Self-publishing is quite often interconnected with the activities of nonconventional music publishing companies, and in many cases matches the aforementioned traits and criteria. Most niche labels run on the same fuel as the turbines of self-publishing. In the first decades of Lithuanian independence the technical possibilities of both the underground nonconventional music labels and the self-publishing enthusiasts were practically identical. Many people became possessed with the burning desire to have their own label or recording company, but most of these aspirations ended up being extinguished after one or two releases (most of the time those were publishing projects launched by the artists themselves). The most basic symptom of a ‘label’ is continuity: three or five successive releases entrench associations with a particular musical style. Some initiatives managed to outgrow the playful stage and acquire a more sustainable label form (such as the Utena-based Fiasko Zone or Vilnius-based Vetšo Mėnesio Vaizbuva and Dangus). Having in mind the nature of the discussed music, such sounds usually had to find a place under the umbrella of publishers who promoted alternative music. In their turn, the latter did not avoid squeezing a more unusual release in among their usual metal / punk rock and similar output. I would see that as a certain act of solidarity in ‘musical otherness’; furthermore, a lot of experimental music authors were also members of alternative music bands.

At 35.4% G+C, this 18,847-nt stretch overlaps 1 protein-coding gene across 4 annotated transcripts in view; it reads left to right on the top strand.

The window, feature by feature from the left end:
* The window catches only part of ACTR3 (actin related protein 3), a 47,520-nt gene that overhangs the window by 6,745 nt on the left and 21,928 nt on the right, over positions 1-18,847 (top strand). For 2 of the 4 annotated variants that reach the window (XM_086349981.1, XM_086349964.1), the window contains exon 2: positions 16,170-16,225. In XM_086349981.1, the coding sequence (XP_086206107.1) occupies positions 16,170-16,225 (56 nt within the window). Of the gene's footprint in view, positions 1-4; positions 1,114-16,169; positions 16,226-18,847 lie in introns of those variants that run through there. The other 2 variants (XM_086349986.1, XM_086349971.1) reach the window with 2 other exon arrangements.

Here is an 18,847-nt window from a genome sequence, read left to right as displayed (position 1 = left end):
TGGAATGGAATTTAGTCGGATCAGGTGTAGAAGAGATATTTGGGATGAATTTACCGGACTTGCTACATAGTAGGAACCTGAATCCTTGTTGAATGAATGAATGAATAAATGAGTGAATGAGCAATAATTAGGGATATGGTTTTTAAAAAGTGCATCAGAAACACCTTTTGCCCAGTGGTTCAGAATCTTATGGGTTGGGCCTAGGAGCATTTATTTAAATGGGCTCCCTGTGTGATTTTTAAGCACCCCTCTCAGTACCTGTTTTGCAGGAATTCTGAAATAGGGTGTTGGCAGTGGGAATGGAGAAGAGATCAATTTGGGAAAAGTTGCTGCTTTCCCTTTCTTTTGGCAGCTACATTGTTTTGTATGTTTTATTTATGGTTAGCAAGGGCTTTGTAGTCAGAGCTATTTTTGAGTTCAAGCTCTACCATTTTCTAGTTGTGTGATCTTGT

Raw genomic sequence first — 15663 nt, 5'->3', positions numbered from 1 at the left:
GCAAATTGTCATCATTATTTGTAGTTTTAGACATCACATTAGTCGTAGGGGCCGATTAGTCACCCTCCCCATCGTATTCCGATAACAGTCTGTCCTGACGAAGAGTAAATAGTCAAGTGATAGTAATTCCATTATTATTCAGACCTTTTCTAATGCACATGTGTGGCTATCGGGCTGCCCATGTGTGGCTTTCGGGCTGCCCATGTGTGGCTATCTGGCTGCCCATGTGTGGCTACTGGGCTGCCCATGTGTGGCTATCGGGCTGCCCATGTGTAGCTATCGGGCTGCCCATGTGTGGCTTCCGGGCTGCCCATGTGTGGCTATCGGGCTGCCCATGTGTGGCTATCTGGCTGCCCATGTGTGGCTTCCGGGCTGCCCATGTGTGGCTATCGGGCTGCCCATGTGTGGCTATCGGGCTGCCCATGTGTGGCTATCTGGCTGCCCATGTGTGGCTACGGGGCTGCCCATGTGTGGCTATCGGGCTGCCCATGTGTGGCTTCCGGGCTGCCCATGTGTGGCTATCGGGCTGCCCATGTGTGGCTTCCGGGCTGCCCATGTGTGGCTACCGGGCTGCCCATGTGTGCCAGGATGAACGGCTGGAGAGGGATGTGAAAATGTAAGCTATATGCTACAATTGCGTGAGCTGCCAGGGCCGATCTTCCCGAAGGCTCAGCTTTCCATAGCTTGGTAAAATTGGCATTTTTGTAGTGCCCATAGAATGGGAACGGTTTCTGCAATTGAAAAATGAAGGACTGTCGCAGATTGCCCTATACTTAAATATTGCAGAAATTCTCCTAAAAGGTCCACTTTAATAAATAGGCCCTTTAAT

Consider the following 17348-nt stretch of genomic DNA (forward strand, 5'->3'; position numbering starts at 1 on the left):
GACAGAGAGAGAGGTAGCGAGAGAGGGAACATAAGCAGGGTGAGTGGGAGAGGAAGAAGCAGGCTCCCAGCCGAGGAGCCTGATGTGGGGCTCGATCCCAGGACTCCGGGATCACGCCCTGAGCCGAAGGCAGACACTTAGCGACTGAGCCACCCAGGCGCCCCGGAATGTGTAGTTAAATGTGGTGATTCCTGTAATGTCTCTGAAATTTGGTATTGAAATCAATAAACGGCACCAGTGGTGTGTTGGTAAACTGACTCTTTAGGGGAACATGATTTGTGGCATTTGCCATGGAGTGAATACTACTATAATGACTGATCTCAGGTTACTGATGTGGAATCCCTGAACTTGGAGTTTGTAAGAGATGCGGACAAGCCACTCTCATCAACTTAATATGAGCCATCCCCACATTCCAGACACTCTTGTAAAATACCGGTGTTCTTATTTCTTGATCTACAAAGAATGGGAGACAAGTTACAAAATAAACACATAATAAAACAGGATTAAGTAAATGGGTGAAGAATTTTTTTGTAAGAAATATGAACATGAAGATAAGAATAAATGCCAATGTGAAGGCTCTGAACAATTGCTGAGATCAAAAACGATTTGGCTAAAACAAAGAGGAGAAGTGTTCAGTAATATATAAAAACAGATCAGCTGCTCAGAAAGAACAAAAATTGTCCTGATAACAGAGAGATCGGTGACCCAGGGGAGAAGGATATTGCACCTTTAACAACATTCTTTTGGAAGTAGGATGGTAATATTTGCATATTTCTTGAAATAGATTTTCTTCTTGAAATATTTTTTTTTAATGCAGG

It must be noted that most of these labels emerged out of one individual’s passion for music. Very rarely, it was a collaboration of several people. Dangus (formerly Dangus Productions), which has grown into a solid postfolk record company, is one of those rare examples. This ‘corporation’, established in 1993 by Ugnius Liogė and several fellow-minded people, paid tribute to punk rock with its very first release in the same year, and presented the compilation Dark Fire Dancing in 1994. This CD featured ambient and experimental pieces alongside metal tracks. One of the first releases of the Wejdas duo (classified as amber ambient) was published the same year. Even in an earlier record by the grotesque black metal project Anubi there were numerous detours in the direction of avant-garde experimental sound. This and later examples only serve to confirm the aforementioned fact of ‘collaboration in otherness’. For the sake of documentary proof one should give several more examples illustrating this subtopic like the discography of the now-defunct Utena-based Fiasko Zone label, which featured such names as Dioxoid (electronic experimental wave) or Gdae and Ragis (pagan ambient) alongside alternative music. The Vetšo Mėnesio Vaizbuva label, focused on the pagan heritage, released records by Caduceus (electronic / modern classical) and Raunijas (ritual ambient / pagan / drone).